Ulster battling to save pitch ahead of La Rochelle visit
Ulster have stressed that they are “continuing to take every possible step” to ensure that their Heineken Champions Cup match with La Rochelle goes ahead this Saturday despite inclement weather.
The reigning European champions visit the Kingspan Stadium this Saturday, but with temperatures in Belfast barely moving above freezing this week, the match could be in jeopardy due to an unplayable pitch.
The province assured everyone today that they are striving to preserve the pitch ahead of Saturday, saying in a statement: “Frost covers have been on the pitch all week and additional measures such as heaters are being brought in. Efforts will continue, with sustained freezing temperatures forecast over the coming days.”
Ulster are also in regular contact with the EPCR regarding the state of the pitch, but it has been reported that they could relocate the match to the RDS Arena in Dublin, as Leinster would have played the evening before.
Following a chastening 39-0 against Sale Sharks in round one of the Champions Cup at the AJ Bell Stadium, Ulster realistically not only need this match to go ahead, but need a victory as well to keep their European hopes alive.
Entering the competition on the back of a promising URC season, the weather has played havoc on Ulster’s Champions Cup campaign so far. Their travel plans for the Sale match last Sunday were also scuppered by the weather, as they only travelled to Manchester on the morning of the match due to a cancelled flight the day before, with one half of the squad flying into Birmingham and the other half flying into Liverpool.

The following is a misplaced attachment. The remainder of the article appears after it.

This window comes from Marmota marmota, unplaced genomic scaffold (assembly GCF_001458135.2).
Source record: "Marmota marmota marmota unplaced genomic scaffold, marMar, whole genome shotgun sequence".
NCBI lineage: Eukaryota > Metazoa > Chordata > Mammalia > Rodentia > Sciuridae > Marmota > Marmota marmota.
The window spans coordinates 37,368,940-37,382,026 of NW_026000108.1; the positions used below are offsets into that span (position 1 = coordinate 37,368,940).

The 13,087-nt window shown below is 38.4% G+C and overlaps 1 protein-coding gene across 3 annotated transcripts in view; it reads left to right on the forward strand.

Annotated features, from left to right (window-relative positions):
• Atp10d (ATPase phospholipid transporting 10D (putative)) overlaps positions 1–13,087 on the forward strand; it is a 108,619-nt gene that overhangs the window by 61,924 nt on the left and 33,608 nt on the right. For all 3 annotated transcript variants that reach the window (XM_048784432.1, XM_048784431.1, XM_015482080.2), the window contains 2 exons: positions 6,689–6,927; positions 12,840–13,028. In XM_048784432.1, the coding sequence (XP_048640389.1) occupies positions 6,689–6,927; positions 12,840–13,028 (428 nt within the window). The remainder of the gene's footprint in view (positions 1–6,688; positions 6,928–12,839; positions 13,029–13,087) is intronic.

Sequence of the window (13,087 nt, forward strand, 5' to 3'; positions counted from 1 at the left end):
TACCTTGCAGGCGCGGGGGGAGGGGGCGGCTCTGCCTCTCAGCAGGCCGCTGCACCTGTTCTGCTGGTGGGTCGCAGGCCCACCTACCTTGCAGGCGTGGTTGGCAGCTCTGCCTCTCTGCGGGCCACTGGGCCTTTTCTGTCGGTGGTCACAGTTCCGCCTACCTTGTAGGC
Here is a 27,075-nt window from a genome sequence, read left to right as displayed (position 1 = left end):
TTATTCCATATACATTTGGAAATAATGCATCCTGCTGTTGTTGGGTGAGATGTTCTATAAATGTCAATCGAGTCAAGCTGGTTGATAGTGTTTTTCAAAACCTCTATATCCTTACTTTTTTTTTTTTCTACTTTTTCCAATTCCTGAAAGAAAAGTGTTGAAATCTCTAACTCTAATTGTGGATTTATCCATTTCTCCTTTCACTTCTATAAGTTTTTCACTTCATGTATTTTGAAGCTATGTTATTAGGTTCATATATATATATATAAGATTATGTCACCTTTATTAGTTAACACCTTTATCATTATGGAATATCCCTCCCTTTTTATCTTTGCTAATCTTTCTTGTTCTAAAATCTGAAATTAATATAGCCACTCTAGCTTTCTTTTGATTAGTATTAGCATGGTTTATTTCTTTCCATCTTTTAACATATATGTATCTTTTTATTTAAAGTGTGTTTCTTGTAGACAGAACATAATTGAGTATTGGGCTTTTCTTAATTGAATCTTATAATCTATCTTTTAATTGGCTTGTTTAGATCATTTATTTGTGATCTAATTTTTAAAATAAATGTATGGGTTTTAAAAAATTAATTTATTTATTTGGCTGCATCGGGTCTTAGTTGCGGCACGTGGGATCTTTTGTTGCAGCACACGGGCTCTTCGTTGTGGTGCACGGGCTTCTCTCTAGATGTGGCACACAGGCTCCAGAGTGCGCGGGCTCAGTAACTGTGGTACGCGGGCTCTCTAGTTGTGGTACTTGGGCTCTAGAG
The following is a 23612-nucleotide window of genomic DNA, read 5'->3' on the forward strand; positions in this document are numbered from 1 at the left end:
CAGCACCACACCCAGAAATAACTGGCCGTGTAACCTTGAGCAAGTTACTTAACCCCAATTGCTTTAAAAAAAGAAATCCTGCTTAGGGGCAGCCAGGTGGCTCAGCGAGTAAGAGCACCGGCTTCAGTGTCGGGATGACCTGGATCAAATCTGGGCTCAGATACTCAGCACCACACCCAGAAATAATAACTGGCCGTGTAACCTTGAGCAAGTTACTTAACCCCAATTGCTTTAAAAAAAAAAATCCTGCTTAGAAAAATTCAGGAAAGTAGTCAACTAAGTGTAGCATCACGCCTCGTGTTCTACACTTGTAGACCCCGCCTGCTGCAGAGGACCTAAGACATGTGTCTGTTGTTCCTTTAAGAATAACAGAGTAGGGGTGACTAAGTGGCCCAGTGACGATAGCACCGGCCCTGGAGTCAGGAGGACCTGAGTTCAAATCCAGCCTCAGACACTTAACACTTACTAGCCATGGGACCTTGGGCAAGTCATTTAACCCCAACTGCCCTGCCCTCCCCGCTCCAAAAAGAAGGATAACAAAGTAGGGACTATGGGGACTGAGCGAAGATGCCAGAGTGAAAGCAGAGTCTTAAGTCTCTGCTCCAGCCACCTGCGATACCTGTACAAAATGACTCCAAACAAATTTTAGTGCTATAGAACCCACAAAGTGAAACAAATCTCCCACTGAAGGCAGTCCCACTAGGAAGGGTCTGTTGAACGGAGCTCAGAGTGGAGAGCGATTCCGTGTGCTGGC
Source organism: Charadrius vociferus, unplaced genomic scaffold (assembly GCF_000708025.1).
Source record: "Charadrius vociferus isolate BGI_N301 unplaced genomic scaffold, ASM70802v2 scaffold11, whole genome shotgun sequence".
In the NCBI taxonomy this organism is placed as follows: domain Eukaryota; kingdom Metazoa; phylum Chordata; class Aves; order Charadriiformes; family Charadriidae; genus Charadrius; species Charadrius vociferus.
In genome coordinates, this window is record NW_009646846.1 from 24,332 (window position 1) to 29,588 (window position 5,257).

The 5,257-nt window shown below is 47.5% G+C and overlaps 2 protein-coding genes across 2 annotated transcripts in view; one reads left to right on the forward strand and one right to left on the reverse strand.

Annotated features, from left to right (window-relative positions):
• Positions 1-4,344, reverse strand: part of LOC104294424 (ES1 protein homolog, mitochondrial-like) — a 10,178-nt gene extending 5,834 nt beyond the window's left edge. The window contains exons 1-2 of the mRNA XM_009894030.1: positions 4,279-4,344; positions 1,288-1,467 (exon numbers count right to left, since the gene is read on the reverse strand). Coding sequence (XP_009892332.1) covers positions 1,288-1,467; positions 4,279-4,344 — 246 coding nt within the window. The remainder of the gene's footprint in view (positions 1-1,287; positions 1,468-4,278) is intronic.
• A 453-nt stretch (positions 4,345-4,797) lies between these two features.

Despite the disruption, Ulster head coach Dan McFarland downplayed its effect on the result last week.
“We play in the URC, so that’s trains, planes and automobiles most weeks for us – we’re used to that kind of thing,” he said.
“It’s not ideal, but it’s certainly not something we’re going to worry about or use as an excuse for today.”
Join free and tell us what you really think!Join Free
Rescinding was the injustice.Go to comments
As someone who is living with a family of Ukrainian refugees, whose home and male family members are being hit with missiles daily, I'm shocked you are calling professional rugby players refugees. My last company closed their doors thanks to an unpaid tax bill, I don't think that makes me a refugee, do you? They lost their jobs, as have hundreds of thousands thanks to the economy and COVID and have been fortunate to find work albeit the other side of the world. I'm pretty sure they are living a good life. We are not going to feel sorry for themGo to comments